IDEAS home Printed from https://ideas.repec.org/p/bof/bofrdp/2017_029.html
   My bibliography  Save this paper

What does “below, but close to, two percent” mean? Assessing the ECB’s reaction function with real time data

Author

Listed:
  • Paloviita, Maritta
  • Haavio, Markus
  • Jalasjoki, Pirkka
  • Kilponen, Juha

Abstract

We estimate the ECB’s monetary policy reaction function by using real time Eurosystem/ECB staff macroeconomic projection data, which are presented to the ECB’s Governing Council when it assesses the monetary policy stance in the euro area. Alternative specifications of the reaction function account for a possible credibility loss due to persistent deviations of past inflation from the ECB’s inflation target. The results provide support for two alternative interpretations of the definition of price stability. First, the ECB dislikes inflation rates above two percent more than rates below two percent. Second, the ECB policy responses to past inflation gaps are symmetric with respect to a target of 1.6 - 1.7 percent. The out-of-sample predictions of the reaction function based on the second interpretation of the definition of price stability track well an estimated shadow interest rate during the zero lower bound period.

Suggested Citation

  • Paloviita, Maritta & Haavio, Markus & Jalasjoki, Pirkka & Kilponen, Juha, 2017. "What does “below, but close to, two percent” mean? Assessing the ECB’s reaction function with real time data," Research Discussion Papers 29/2017, Bank of Finland.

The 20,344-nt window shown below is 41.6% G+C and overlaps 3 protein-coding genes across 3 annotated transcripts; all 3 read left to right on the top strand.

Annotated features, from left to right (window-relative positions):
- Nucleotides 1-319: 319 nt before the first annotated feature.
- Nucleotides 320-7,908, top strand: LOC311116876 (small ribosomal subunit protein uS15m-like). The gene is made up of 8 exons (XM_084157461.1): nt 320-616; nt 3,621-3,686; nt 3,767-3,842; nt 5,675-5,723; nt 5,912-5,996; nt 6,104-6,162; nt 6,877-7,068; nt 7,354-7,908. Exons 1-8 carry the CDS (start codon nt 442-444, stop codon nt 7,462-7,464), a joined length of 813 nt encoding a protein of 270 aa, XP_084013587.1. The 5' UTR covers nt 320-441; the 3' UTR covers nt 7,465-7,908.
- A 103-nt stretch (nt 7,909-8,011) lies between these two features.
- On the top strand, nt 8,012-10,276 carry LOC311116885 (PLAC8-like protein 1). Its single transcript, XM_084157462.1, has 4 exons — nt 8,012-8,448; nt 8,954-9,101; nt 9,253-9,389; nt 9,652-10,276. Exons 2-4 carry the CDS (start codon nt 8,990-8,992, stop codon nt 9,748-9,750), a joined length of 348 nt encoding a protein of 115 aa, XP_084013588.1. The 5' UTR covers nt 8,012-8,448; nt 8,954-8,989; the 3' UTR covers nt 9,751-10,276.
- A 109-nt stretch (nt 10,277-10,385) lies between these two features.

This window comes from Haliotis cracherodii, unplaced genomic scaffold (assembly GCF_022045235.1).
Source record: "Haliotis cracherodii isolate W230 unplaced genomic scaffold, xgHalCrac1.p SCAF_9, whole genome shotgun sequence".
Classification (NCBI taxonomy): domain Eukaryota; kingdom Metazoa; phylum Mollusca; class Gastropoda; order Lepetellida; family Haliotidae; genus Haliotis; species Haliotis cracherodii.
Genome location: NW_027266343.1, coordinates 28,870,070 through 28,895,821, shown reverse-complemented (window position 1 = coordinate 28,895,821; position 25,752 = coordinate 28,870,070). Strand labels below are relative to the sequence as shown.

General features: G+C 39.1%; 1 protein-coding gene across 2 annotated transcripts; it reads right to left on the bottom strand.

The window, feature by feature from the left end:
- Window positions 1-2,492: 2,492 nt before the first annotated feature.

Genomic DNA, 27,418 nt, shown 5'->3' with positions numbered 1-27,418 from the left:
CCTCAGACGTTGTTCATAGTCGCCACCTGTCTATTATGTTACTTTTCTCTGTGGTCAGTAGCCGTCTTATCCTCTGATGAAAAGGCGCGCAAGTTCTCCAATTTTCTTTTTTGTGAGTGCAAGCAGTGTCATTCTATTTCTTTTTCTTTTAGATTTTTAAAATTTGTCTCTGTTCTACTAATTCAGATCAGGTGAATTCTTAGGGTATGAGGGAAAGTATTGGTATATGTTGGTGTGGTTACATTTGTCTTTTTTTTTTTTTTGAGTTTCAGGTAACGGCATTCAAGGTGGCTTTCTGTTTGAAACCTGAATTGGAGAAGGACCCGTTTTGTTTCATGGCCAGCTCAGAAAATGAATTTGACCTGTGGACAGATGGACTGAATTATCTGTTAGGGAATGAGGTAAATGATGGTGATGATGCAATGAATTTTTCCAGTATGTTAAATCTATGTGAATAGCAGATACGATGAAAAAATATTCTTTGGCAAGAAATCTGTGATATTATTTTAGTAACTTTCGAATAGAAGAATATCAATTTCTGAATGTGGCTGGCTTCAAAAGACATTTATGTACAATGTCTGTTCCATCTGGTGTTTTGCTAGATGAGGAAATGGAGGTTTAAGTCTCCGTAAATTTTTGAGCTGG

• Handle: RePEc:bof:bofrdp:2017_029
    as

    Download full text from publisher

    File URL: https://helda.helsinki.fi/bof/bitstream/123456789/14932/1/BoF_DP_1729.pdf
    Download Restriction: no

    References listed on IDEAS

    as
    1. Paolo Surico, 2003. "Asymmetric Reaction Functions for the Euro Area," Oxford Review of Economic Policy, Oxford University Press, vol. 19(1), pages 44-57.
    2. Athanasios Orphanides & Simon van Norden, 2002. "The Unreliability of Output-Gap Estimates in Real Time," The Review of Economics and Statistics, MIT Press, vol. 84(4), pages 569-583, November.
    3. Ikeda, Taro, 2010. "Time-varying asymmetries in central bank preferences: The case of the ECB," Journal of Macroeconomics, Elsevier, vol. 32(4), pages 1054-1066, December.
    4. Charemza, Wojciech & Ladley, Daniel, 2016. "Central banks’ forecasts and their bias: Evidence, effects and explanation," International Journal of Forecasting, Elsevier, vol. 32(3), pages 804-817.
    5. Alvaro Aguiar & Manuel Martins, 2008. "Testing for asymmetries in the preferences of the euro-area monetary policymaker," Applied Economics, Taylor & Francis Journals, vol. 40(13), pages 1651-1667.
    6. Stefan Gerlach & John Lewis, 2014. "ECB Reaction Functions and the Crisis of 2008," International Journal of Central Banking, International Journal of Central Banking, vol. 10(1), pages 137-158, March.
    7. Jan-Egbert Sturm & Jakob Haan, 2011. "Does central bank communication really lead to better forecasts of policy decisions? New evidence based on a Taylor rule model for the ECB," Review of World Economics (Weltwirtschaftliches Archiv), Springer;Institut für Weltwirtschaft (Kiel Institute for the World Economy), vol. 147(1), pages 41-58, April.